full collection of data stored in an XCF file rather heterogeneous and is part of this.
tied to the internals of GIMP. Use of the format by third-party
software is recommended only as a way to get data into and out of
GIMP for which it would be impossible or inconvenient to use a more
standard interchange format.
Authors of third-party XCF-creating software in particular should take Version 1:
care to write files that are as indistinguishable as possible from Since GIMP 0.99.16, released on 15.12.1997.
ones saved by GIMP. The GIMP developers take care to make each Adds color maps. Chapter 3 "The image structure" describes the PROP_COLOR_MAP
version of GIMP able to read XCF files produced by older GIMP versions, property.
but they make no special efforts to allow reading of XCF files created by
other software.
The name XCF Version 2:
------------ Since GIMP 1.3.10, released on 07.11.2002.
Adds layer modes "Soft light", "Grain extract", "Grain merge" and painting
mode "Color Erase". In chapter 5 "The layer structure" the description of
the property PROP_MODE contains the new layer modes.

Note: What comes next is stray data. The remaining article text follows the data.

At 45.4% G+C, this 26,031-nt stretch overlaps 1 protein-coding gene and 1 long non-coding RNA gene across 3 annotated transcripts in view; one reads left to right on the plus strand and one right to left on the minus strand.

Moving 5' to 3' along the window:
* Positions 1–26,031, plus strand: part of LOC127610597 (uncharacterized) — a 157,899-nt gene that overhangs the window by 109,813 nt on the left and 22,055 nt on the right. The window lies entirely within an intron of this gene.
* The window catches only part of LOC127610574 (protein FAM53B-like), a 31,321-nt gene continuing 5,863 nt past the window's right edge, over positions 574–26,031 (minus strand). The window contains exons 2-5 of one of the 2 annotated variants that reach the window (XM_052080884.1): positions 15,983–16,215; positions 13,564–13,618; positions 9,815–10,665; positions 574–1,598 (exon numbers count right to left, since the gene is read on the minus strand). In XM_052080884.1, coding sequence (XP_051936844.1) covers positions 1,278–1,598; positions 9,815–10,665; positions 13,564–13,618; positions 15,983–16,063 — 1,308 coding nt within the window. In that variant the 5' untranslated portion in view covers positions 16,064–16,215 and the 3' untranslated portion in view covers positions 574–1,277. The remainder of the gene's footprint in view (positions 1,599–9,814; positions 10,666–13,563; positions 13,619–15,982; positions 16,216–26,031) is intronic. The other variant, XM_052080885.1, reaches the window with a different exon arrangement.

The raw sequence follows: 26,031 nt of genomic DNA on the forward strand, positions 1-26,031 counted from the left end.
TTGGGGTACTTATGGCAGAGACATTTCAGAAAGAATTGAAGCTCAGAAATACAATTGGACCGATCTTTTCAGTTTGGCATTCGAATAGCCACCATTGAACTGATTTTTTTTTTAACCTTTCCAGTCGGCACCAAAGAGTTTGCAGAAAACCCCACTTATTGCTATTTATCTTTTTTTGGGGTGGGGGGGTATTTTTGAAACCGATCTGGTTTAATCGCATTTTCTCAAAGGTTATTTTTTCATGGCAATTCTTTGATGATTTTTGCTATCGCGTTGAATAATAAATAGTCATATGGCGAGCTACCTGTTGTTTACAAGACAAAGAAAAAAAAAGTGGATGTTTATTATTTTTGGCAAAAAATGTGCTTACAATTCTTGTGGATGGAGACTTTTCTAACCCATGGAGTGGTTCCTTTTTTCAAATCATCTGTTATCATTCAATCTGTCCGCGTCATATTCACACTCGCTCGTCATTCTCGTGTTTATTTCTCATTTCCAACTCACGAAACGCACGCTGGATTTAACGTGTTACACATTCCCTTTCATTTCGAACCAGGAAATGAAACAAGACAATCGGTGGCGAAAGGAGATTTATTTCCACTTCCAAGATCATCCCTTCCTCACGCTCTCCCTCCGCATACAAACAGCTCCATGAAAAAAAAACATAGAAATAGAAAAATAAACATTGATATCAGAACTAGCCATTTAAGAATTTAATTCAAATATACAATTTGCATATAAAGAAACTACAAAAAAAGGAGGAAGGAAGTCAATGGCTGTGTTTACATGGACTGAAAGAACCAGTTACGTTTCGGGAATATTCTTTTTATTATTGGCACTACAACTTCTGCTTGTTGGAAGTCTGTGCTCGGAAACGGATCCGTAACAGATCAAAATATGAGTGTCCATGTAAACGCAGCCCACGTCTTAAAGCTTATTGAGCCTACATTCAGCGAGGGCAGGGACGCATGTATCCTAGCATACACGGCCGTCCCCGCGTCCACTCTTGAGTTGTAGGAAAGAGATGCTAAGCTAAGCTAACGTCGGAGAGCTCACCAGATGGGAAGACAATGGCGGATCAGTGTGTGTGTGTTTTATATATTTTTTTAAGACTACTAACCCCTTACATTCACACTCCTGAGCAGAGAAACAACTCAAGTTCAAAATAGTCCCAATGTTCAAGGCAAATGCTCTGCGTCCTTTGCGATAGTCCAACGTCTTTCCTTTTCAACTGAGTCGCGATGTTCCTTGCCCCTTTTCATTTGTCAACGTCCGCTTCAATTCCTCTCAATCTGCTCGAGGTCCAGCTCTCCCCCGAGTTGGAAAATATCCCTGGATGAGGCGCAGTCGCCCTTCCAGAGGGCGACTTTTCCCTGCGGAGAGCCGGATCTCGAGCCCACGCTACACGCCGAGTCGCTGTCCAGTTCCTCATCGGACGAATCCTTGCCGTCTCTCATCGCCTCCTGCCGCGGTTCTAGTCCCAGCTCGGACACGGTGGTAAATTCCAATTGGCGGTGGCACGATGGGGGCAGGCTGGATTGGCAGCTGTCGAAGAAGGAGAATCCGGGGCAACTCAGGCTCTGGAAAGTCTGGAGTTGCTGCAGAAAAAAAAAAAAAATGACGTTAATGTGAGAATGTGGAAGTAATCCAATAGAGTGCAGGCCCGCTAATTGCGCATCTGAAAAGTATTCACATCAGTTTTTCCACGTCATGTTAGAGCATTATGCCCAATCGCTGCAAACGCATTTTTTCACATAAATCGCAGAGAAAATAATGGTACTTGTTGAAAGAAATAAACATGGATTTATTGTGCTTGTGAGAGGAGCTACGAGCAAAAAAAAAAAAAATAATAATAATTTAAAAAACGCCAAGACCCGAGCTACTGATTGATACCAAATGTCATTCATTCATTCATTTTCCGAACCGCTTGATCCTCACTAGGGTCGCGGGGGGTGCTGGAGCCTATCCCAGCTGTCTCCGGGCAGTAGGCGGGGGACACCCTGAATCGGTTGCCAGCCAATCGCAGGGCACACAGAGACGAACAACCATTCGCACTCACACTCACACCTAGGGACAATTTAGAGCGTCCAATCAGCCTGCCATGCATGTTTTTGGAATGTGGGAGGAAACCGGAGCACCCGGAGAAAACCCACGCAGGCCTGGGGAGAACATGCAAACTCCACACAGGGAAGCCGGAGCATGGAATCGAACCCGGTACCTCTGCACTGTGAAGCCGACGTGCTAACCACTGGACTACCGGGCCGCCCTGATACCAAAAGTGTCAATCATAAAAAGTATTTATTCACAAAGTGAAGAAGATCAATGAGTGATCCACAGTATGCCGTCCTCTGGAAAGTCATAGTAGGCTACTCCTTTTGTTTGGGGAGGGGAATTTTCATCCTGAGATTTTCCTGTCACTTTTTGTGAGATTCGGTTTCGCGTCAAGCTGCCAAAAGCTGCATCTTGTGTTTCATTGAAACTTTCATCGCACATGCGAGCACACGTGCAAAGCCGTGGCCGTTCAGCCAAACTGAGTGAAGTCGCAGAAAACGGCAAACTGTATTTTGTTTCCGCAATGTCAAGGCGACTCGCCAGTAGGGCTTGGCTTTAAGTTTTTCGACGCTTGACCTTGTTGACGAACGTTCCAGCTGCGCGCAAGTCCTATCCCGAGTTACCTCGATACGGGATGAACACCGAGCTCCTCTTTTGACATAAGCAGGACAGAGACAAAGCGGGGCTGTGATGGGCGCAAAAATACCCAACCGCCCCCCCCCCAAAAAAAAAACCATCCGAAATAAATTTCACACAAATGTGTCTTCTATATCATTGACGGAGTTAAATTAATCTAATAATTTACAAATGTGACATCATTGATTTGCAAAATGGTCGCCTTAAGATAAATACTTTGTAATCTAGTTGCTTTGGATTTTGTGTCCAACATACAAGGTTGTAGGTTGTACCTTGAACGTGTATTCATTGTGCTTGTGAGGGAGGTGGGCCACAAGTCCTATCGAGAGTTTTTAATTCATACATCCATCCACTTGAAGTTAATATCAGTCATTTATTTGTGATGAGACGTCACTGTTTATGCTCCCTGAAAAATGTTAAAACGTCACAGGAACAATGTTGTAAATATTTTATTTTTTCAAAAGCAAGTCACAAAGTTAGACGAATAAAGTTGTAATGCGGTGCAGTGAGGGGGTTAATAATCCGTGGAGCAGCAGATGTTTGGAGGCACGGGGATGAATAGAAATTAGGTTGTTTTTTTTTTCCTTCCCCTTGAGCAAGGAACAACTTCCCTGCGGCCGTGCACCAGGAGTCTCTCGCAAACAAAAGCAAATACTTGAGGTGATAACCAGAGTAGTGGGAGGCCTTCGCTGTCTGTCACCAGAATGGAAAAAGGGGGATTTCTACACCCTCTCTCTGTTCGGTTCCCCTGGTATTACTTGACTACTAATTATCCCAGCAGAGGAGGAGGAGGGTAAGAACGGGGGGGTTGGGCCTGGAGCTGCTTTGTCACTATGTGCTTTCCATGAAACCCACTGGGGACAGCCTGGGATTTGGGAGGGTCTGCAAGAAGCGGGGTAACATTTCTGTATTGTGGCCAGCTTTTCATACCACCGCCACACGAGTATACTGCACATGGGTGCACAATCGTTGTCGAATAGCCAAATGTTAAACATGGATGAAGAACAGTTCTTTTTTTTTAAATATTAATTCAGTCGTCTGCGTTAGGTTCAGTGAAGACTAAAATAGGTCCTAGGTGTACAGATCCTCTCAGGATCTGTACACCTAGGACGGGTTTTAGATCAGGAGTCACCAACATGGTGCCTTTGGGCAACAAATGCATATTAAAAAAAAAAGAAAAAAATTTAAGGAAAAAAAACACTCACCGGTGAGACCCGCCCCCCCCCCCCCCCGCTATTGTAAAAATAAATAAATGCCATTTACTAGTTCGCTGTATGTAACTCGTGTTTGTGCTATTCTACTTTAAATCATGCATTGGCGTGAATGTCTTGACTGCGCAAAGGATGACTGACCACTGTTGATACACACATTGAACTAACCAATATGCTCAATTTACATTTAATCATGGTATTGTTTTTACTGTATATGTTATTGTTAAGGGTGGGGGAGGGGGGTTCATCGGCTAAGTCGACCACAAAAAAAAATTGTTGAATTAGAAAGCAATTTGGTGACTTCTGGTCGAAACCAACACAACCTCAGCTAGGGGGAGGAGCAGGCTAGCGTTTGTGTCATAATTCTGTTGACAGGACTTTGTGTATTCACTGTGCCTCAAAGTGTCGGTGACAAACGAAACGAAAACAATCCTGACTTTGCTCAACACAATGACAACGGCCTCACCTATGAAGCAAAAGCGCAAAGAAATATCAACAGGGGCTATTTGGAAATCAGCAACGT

Improves path handling in GIMP 1.3.21 (releases on 5.10.2003).
Chapter 1 "Basic concepts" describes the path handling in general and
chapter 2 "General concepts" introduces the PROP_VECTORS property.
The name XCF honors GIMP's origin at the eXperimental Computing Version 3:
Facility of the University of California at Berkeley. Since GIMP 2.7.1, released on 29.06.2010.
Adds layer groups. The chapter 5 "The layer structure" describes the new
properties PROP_GROUP_ITEM, PROP_GROUP_ITEM_FLAGS and PROP_ITEM_PATH.
1. BASIC DATA MODEL 1. BASIC CONCEPTS
=================== =================
It is recommended that a software developer who wants to take full It is recommended that a software developer who wants to take full
advantage of the XCF format be deeply familiar with GIMP at least advantage of the XCF format be deeply familiar with GIMP at least